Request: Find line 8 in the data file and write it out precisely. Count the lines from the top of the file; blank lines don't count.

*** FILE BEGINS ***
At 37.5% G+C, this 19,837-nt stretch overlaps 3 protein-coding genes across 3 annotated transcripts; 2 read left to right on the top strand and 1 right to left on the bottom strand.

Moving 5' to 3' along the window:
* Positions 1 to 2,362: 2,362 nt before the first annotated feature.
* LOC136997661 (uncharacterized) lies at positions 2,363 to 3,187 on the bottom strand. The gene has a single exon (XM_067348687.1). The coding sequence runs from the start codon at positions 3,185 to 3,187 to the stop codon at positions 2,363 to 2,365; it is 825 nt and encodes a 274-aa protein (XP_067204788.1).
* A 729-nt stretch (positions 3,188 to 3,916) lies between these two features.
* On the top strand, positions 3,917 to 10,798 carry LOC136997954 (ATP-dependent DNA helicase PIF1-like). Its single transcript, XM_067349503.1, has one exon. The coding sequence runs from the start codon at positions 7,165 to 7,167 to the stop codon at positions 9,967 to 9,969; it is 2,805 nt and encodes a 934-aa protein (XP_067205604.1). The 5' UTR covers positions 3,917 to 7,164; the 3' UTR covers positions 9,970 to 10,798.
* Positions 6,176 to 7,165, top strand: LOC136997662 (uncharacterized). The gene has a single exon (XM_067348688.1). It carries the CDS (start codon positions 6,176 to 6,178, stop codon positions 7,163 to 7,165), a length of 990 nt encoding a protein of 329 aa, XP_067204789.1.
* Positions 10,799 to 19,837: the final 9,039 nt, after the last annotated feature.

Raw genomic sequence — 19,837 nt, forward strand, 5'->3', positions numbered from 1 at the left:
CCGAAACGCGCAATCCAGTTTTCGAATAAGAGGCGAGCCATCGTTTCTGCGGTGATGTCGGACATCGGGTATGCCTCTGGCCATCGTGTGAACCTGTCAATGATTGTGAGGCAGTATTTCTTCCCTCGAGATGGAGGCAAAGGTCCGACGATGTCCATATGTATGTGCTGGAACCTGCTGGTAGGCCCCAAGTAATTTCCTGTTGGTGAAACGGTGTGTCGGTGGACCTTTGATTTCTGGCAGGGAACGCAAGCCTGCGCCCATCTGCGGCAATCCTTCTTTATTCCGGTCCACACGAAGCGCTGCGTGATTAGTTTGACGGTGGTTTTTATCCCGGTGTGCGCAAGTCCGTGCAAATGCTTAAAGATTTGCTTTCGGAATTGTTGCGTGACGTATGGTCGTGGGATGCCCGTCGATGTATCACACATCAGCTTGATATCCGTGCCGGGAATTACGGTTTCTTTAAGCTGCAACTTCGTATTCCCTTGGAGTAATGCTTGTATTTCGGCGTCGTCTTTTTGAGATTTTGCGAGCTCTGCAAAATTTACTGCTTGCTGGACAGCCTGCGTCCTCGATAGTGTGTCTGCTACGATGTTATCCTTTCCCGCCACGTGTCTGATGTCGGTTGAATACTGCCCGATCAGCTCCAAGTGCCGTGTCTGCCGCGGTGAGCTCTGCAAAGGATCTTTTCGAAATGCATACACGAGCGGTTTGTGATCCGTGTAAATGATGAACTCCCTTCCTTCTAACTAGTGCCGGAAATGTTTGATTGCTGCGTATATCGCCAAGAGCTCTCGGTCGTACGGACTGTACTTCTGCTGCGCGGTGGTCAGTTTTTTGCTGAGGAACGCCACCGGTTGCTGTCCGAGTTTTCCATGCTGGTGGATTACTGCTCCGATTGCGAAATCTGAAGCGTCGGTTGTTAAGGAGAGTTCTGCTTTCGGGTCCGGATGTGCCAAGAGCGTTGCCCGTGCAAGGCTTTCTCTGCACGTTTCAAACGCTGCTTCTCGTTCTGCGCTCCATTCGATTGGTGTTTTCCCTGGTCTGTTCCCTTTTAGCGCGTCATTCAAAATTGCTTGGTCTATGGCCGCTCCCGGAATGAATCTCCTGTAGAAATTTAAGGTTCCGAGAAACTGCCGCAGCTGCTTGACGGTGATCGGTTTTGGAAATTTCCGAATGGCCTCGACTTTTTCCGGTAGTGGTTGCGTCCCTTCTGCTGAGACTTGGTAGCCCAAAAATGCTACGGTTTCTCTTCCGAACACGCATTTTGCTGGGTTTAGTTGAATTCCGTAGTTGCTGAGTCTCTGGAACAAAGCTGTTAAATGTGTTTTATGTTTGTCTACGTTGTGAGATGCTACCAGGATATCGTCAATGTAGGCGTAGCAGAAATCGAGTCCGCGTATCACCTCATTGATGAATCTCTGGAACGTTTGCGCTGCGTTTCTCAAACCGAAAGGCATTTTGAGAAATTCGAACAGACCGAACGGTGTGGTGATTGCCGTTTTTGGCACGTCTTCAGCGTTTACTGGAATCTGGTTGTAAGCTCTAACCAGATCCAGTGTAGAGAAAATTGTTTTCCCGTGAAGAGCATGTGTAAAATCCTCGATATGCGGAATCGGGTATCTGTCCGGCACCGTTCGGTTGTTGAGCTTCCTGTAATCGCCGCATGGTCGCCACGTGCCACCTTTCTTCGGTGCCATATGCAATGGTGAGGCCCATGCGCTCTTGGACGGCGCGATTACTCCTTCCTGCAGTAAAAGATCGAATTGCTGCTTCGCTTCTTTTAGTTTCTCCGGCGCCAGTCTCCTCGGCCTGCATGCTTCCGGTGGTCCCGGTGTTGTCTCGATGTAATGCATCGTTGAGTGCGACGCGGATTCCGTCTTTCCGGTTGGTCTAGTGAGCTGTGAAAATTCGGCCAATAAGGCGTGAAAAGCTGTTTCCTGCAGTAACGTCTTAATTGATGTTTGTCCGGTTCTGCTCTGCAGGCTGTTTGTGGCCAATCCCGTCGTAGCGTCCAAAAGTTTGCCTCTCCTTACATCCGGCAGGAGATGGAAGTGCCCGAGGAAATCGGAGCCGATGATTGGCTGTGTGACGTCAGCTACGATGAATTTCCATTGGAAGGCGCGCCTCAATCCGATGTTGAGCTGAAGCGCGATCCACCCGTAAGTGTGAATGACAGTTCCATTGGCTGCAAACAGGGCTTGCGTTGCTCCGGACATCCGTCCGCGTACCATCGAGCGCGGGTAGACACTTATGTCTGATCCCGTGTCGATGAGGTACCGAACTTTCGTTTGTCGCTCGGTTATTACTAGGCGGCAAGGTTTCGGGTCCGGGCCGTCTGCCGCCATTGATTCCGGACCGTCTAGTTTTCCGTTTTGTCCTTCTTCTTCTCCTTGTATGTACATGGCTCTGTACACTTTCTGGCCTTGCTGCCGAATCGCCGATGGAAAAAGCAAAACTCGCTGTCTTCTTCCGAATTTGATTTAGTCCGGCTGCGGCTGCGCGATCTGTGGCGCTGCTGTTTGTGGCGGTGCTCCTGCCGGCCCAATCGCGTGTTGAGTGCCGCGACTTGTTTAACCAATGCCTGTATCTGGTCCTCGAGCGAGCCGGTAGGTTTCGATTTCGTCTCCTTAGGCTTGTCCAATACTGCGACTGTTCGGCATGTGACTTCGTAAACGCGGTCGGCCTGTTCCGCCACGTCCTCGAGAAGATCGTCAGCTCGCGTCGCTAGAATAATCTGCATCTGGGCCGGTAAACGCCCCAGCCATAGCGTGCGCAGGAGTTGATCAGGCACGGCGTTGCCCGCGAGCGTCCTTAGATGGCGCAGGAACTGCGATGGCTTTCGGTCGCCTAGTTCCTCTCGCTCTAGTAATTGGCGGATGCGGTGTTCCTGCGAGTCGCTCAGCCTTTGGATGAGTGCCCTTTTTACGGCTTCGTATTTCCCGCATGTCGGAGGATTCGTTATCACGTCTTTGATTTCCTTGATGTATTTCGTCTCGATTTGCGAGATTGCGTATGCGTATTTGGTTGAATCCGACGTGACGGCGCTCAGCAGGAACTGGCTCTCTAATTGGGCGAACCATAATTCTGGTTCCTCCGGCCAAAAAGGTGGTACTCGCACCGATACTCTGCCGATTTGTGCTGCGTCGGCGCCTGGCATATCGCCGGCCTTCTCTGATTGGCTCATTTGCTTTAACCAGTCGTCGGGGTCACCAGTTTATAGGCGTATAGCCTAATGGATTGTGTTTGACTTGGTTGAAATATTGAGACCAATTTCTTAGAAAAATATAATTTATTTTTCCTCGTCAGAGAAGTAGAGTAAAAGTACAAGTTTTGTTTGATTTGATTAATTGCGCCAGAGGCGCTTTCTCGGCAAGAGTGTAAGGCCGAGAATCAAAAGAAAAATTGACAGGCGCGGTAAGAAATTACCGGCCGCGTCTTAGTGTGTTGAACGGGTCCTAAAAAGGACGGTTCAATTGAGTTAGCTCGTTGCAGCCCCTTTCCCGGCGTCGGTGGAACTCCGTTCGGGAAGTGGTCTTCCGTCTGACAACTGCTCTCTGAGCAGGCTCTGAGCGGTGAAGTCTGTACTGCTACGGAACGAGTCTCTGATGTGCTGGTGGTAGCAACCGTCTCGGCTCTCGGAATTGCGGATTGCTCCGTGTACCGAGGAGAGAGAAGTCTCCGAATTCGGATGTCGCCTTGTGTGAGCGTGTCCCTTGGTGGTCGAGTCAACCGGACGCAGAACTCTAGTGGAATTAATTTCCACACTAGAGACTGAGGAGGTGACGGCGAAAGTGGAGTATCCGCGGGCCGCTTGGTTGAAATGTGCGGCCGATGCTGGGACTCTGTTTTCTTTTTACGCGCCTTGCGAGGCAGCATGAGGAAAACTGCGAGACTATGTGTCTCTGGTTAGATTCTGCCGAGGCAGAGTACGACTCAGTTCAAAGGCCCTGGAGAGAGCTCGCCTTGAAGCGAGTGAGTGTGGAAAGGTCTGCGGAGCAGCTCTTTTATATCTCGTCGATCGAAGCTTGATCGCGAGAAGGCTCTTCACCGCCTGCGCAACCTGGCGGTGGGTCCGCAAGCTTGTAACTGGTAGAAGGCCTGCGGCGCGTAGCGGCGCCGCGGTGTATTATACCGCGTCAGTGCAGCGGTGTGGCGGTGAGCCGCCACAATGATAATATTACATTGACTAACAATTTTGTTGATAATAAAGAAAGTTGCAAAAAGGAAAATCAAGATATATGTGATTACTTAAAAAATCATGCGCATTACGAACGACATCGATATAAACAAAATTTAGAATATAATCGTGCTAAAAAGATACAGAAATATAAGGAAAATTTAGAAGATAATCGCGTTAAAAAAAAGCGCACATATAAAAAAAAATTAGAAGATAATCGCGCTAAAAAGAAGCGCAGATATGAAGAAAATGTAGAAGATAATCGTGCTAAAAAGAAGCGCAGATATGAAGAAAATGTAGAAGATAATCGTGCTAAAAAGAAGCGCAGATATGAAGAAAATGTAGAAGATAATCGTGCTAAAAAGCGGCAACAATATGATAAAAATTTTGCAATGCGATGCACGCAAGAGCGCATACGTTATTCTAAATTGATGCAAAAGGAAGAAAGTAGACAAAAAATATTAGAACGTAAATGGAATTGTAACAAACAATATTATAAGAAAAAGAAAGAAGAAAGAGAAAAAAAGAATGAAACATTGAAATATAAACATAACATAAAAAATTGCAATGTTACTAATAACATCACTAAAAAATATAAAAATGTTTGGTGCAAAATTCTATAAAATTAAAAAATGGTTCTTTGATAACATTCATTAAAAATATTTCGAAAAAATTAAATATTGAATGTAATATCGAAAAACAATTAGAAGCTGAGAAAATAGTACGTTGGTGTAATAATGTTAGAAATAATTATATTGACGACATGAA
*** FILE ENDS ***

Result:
* Positions 10,799 to 19,837: the final 9,039 nt, after the last annotated feature.